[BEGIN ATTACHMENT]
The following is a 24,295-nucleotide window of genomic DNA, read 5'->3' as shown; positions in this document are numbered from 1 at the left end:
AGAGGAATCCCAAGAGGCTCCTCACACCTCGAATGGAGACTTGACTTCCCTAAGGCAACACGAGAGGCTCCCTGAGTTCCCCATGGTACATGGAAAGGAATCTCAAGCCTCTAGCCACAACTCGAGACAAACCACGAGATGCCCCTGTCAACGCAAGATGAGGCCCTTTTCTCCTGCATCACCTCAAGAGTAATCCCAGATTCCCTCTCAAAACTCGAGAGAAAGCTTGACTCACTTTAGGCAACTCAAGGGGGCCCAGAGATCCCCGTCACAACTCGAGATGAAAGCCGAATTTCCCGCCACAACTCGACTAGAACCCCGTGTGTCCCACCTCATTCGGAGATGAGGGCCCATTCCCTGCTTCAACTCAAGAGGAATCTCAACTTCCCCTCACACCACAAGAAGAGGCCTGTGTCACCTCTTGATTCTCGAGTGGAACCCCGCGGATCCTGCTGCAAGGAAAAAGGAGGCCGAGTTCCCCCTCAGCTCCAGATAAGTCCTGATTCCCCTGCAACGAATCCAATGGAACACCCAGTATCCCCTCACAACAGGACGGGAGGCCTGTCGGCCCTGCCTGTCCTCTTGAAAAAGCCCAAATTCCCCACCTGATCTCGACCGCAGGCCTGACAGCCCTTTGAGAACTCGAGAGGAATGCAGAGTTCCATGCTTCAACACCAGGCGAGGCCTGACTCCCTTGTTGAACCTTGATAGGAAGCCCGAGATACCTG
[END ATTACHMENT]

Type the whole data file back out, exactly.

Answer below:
The following is a 24,295-nucleotide window of genomic DNA, read 5'->3' as shown; positions in this document are numbered from 1 at the left end:
AGAGGAATCCCAAGAGGCTCCTCACACCTCGAATGGAGACTTGACTTCCCTAAGGCAACACGAGAGGCTCCCTGAGTTCCCCATGGTACATGGAAAGGAATCTCAAGCCTCTAGCCACAACTCGAGACAAACCACGAGATGCCCCTGTCAACGCAAGATGAGGCCCTTTTCTCCTGCATCACCTCAAGAGTAATCCCAGATTCCCTCTCAAAACTCGAGAGAAAGCTTGACTCACTTTAGGCAACTCAAGGGGGCCCAGAGATCCCCGTCACAACTCGAGATGAAAGCCGAATTTCCCGCCACAACTCGACTAGAACCCCGTGTGTCCCACCTCATTCGGAGATGAGGGCCCATTCCCTGCTTCAACTCAAGAGGAATCTCAACTTCCCCTCACACCACAAGAAGAGGCCTGTGTCACCTCTTGATTCTCGAGTGGAACCCCGCGGATCCTGCTGCAAGGAAAAAGGAGGCCGAGTTCCCCCTCAGCTCCAGATAAGTCCTGATTCCCCTGCAACGAATCCAATGGAACACCCAGTATCCCCTCACAACAGGACGGGAGGCCTGTCGGCCCTGCCTGTCCTCTTGAAAAAGCCCAAATTCCCCACCTGATCTCGACCGCAGGCCTGACAGCCCTTTGAGAACTCGAGAGGAATGCAGAGTTCCATGCTTCAACACCAGGCGAGGCCTGACTCCCTTGTTGAACCTTGATAGGAAGCCCGAGATACCTG